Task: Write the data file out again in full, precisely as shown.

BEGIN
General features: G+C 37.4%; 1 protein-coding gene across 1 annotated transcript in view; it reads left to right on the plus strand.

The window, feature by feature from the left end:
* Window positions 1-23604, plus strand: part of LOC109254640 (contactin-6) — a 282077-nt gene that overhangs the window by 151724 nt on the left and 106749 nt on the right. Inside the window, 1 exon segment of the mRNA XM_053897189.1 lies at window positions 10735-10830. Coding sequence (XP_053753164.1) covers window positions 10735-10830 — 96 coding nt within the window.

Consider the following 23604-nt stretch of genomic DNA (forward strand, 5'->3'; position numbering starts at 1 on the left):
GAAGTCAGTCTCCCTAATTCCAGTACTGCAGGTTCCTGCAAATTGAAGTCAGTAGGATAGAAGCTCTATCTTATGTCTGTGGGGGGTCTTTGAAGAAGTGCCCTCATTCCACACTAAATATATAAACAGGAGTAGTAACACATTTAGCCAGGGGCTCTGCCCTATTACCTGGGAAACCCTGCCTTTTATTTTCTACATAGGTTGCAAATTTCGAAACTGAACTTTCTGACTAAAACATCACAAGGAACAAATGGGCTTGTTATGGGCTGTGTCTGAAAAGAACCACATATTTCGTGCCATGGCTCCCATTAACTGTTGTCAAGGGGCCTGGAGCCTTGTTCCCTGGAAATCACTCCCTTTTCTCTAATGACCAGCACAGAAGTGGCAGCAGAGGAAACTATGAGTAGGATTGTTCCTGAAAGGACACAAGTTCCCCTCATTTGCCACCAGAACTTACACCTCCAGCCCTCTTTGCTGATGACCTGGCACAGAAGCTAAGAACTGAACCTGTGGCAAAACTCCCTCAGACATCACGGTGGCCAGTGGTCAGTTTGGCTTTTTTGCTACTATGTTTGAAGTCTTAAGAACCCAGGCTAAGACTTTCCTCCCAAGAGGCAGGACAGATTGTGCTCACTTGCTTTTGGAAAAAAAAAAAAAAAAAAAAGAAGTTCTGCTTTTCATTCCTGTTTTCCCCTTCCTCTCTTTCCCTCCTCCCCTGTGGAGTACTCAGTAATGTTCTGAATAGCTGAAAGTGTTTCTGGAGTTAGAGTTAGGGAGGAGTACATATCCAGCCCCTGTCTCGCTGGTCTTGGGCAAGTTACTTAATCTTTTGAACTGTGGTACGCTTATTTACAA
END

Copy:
General features: G+C 37.4%; 1 protein-coding gene across 1 annotated transcript in view; it reads left to right on the plus strand.

The window, feature by feature from the left end:
* Window positions 1-23604, plus strand: part of LOC109254640 (contactin-6) — a 282077-nt gene that overhangs the window by 151724 nt on the left and 106749 nt on the right. Inside the window, 1 exon segment of the mRNA XM_053897189.1 lies at window positions 10735-10830. Coding sequence (XP_053753164.1) covers window positions 10735-10830 — 96 coding nt within the window.

Consider the following 23604-nt stretch of genomic DNA (forward strand, 5'->3'; position numbering starts at 1 on the left):
GAAGTCAGTCTCCCTAATTCCAGTACTGCAGGTTCCTGCAAATTGAAGTCAGTAGGATAGAAGCTCTATCTTATGTCTGTGGGGGGTCTTTGAAGAAGTGCCCTCATTCCACACTAAATATATAAACAGGAGTAGTAACACATTTAGCCAGGGGCTCTGCCCTATTACCTGGGAAACCCTGCCTTTTATTTTCTACATAGGTTGCAAATTTCGAAACTGAACTTTCTGACTAAAACATCACAAGGAACAAATGGGCTTGTTATGGGCTGTGTCTGAAAAGAACCACATATTTCGTGCCATGGCTCCCATTAACTGTTGTCAAGGGGCCTGGAGCCTTGTTCCCTGGAAATCACTCCCTTTTCTCTAATGACCAGCACAGAAGTGGCAGCAGAGGAAACTATGAGTAGGATTGTTCCTGAAAGGACACAAGTTCCCCTCATTTGCCACCAGAACTTACACCTCCAGCCCTCTTTGCTGATGACCTGGCACAGAAGCTAAGAACTGAACCTGTGGCAAAACTCCCTCAGACATCACGGTGGCCAGTGGTCAGTTTGGCTTTTTTGCTACTATGTTTGAAGTCTTAAGAACCCAGGCTAAGACTTTCCTCCCAAGAGGCAGGACAGATTGTGCTCACTTGCTTTTGGAAAAAAAAAAAAAAAAAAAAGAAGTTCTGCTTTTCATTCCTGTTTTCCCCTTCCTCTCTTTCCCTCCTCCCCTGTGGAGTACTCAGTAATGTTCTGAATAGCTGAAAGTGTTTCTGGAGTTAGAGTTAGGGAGGAGTACATATCCAGCCCCTGTCTCGCTGGTCTTGGGCAAGTTACTTAATCTTTTGAACTGTGGTACGCTTATTTACAA